Adding colours to a lost canvas

The dying art of pithora painting now adorns Vadodara’s longest wall, conveying the message of conserving and growing trees.

Published: 19th August 2017 10:00 PM  |   Last Updated: 20th August 2017 06:35 PM   |  A+A-

Art curator Sachin Kaluskar (right) with Pithora artists;

Earlier confined to the inside walls of the huts of Rathwa tribals in Gujarat, the dying art of pithora painting now adorns Vadodara’s longest wall, conveying the message of conserving and growing trees. Thanks to Vadodara Municipal Corporation’s Million Trees campaign,  eight Pithora artists from Chhota Udeypur and students from the fine arts faculty of Maharaja Sayajirao University of Baroda painted the wall.

“We have done the traditional tribal folk art while fine arts students have painted trees and other elements on the wall opposite S T Bus Depot in Sayajigunj and railway station,” says Haribhai Mansinghbhai Rathwa, son of Pithora artist Mansinghbhai Dhanrajbhai Rathwa.
It took them 10 days to complete the work on the 1-km wall. Though all Pithora artists belong to the Rathwa tribe, all Rathwas do not paint Pithora. The artists who paint Pithora are called Lakhadas.
Working with these artists is city-based art curator Sachin Kaluskar. “Fusion of modern and Pithora art is to show city people the rich heritage of Pithora,” says Sachin.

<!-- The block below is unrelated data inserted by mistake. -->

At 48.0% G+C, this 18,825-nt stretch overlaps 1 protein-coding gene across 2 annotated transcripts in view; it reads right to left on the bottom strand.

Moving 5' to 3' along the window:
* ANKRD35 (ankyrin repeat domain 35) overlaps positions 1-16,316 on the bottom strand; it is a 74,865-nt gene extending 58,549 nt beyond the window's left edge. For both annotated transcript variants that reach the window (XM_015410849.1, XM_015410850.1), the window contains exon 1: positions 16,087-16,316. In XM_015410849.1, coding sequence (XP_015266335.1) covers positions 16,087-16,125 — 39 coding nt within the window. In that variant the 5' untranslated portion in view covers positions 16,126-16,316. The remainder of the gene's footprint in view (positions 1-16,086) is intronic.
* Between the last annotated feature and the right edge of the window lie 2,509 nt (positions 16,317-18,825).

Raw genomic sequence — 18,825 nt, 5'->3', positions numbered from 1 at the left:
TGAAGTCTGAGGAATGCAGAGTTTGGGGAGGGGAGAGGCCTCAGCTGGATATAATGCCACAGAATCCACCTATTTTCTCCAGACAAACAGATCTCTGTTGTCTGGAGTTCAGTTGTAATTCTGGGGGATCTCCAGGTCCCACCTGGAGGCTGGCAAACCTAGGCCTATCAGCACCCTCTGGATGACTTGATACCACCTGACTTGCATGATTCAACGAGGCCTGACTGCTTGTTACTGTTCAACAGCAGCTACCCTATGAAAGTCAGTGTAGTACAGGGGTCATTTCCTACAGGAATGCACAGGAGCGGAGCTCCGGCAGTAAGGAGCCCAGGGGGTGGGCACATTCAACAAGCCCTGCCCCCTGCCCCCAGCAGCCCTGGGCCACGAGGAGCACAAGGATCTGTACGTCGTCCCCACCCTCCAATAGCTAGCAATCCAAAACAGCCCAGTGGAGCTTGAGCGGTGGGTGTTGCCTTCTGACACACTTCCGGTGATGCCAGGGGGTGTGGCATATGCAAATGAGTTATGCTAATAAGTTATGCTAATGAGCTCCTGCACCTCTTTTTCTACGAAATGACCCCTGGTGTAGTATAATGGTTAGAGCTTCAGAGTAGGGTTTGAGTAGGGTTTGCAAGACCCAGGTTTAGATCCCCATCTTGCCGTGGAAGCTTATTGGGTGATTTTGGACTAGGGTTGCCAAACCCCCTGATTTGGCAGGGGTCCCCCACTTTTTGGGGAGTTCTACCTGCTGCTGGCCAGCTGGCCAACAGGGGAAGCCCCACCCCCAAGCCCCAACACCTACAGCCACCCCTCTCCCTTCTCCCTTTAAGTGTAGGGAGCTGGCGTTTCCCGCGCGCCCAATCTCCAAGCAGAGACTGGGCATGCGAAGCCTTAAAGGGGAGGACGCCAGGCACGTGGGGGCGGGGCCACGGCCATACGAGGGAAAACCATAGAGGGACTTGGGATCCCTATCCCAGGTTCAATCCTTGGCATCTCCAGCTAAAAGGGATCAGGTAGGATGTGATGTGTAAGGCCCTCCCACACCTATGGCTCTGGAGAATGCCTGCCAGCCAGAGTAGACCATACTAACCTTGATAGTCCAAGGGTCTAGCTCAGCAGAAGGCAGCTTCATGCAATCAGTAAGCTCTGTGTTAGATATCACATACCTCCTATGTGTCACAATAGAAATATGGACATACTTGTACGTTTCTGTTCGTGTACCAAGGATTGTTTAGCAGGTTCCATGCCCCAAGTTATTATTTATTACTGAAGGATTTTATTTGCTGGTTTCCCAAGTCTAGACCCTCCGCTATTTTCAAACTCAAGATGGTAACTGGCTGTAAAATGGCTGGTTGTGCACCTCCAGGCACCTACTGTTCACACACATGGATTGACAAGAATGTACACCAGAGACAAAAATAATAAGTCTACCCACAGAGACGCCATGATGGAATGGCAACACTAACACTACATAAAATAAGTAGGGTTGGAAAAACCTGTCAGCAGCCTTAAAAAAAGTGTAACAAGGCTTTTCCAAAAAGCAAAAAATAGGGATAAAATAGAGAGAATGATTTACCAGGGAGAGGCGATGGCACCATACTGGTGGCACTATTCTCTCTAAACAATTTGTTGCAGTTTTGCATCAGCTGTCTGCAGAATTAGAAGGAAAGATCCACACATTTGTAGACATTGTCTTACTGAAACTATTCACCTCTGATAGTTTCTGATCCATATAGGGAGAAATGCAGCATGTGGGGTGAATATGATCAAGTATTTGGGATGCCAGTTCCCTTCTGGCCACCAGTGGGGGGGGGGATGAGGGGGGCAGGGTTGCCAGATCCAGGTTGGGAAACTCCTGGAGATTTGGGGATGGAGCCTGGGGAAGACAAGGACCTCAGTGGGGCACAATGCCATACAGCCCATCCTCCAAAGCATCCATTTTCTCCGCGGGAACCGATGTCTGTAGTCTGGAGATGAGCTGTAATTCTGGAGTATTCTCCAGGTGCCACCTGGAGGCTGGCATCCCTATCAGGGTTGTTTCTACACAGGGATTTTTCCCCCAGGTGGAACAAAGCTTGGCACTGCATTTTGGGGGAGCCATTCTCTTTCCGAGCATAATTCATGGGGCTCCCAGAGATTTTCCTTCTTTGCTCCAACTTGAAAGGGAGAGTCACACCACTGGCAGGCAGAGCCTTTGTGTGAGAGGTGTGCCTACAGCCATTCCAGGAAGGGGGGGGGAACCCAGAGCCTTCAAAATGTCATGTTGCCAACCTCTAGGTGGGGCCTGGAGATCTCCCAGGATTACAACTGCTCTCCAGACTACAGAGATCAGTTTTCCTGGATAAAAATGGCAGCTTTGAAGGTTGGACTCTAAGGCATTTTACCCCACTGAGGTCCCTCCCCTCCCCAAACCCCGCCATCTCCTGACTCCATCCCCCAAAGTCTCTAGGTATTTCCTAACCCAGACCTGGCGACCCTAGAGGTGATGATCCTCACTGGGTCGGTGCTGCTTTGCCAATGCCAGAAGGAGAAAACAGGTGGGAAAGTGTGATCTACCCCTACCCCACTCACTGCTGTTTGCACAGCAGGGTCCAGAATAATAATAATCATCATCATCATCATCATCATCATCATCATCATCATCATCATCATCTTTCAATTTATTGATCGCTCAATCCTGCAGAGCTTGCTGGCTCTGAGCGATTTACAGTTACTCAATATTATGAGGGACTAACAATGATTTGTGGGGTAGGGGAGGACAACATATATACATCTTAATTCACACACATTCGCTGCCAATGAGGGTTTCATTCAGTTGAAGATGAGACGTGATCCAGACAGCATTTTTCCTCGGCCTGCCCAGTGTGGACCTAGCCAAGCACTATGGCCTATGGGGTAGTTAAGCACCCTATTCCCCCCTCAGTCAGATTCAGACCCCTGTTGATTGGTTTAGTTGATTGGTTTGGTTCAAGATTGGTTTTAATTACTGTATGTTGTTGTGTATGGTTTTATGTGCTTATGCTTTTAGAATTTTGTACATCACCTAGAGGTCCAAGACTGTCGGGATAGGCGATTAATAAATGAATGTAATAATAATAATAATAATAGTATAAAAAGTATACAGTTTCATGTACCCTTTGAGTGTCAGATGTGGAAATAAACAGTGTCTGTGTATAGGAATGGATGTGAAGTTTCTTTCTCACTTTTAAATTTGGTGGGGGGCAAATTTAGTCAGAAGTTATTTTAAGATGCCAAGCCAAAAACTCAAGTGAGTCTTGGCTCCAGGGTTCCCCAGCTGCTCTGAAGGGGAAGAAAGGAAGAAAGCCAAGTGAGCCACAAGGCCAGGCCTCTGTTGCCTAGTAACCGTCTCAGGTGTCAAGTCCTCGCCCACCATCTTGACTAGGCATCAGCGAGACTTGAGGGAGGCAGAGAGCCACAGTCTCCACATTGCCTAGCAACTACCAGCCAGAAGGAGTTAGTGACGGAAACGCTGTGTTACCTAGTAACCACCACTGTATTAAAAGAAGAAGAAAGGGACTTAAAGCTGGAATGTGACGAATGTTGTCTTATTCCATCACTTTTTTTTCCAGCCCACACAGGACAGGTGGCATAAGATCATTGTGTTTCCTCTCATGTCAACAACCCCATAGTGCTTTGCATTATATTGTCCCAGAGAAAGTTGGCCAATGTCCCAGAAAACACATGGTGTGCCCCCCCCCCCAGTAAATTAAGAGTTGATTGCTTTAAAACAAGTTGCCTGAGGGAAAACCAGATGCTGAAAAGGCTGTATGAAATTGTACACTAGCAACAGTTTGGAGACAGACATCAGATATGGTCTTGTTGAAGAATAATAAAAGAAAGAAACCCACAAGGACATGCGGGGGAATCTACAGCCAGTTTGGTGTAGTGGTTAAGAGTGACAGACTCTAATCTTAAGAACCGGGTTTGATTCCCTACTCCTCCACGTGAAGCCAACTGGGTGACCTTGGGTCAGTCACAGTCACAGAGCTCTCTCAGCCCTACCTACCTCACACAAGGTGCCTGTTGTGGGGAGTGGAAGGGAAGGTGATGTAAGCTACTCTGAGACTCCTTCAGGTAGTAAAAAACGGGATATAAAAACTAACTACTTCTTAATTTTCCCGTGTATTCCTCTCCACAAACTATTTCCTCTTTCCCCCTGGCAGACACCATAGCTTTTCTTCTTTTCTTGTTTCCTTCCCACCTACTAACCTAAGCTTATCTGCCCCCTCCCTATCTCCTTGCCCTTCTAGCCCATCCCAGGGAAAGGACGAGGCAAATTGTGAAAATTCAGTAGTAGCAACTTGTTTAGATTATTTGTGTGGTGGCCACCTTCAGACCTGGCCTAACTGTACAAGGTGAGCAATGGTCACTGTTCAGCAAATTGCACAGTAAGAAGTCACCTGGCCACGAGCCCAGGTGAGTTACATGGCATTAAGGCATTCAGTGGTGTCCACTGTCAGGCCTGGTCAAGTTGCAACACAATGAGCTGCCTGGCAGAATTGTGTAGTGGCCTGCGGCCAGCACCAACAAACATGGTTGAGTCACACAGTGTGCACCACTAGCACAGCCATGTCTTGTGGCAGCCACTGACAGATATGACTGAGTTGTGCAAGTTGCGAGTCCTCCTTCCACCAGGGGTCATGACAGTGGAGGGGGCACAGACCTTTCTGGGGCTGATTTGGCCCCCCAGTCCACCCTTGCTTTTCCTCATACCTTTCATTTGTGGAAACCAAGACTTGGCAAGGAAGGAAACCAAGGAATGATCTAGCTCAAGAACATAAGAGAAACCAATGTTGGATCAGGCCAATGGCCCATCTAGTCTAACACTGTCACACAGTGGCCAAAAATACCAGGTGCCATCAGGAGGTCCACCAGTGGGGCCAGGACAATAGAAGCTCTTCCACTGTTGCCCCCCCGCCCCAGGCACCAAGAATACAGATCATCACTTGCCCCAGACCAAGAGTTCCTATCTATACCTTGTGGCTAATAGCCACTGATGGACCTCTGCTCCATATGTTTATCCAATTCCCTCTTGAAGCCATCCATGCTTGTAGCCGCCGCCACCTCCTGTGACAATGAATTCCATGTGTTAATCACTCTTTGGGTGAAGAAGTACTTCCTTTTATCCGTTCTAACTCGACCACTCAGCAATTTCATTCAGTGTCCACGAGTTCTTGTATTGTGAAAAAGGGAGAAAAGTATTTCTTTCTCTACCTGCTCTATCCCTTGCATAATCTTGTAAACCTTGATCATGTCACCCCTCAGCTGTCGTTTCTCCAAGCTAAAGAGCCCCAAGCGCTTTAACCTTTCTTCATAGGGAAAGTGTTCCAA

painting of a tiger enclosing seven horses

The wavy line across the paintings represents the Narmada river, and the tiger’s open mouth represents the river’s origin. The number of horses is always seven in these paintings.
Apart from boosting the art form, the government is giving monetary benefits to painters who find it hard to eke out a living just by painting Rathwa huts. They were even forced to do hard labour to feed their families till the state government intervened.

“Every Lakhada child knows how to paint. I hone their skills to help them understand the use of colours, drawings and traditional aspects of the art,” says Mansinghbhai. Though artificial colours are used for commercial paintings, ceremonial paintings are made with natural ones from Kolkata.
If a household is surrounded by problems such as agricultural losses and severe sickness, they vow to perform Baba Pithora paintings if things improve. “Unmarried girls are only allowed to plaster the wall with cow dung, mud and water, which is done seven times. “In these rituals, natural colours of kesari (saffron), red, yellow and other deep colours mixed with cow’s milk and mahua (countrymade liquor) are used,” says Haribhai, who earns Rs 300 per square foot by painting.Each image is a story, and their homage to Baba Pithora, who does not have a specific form.

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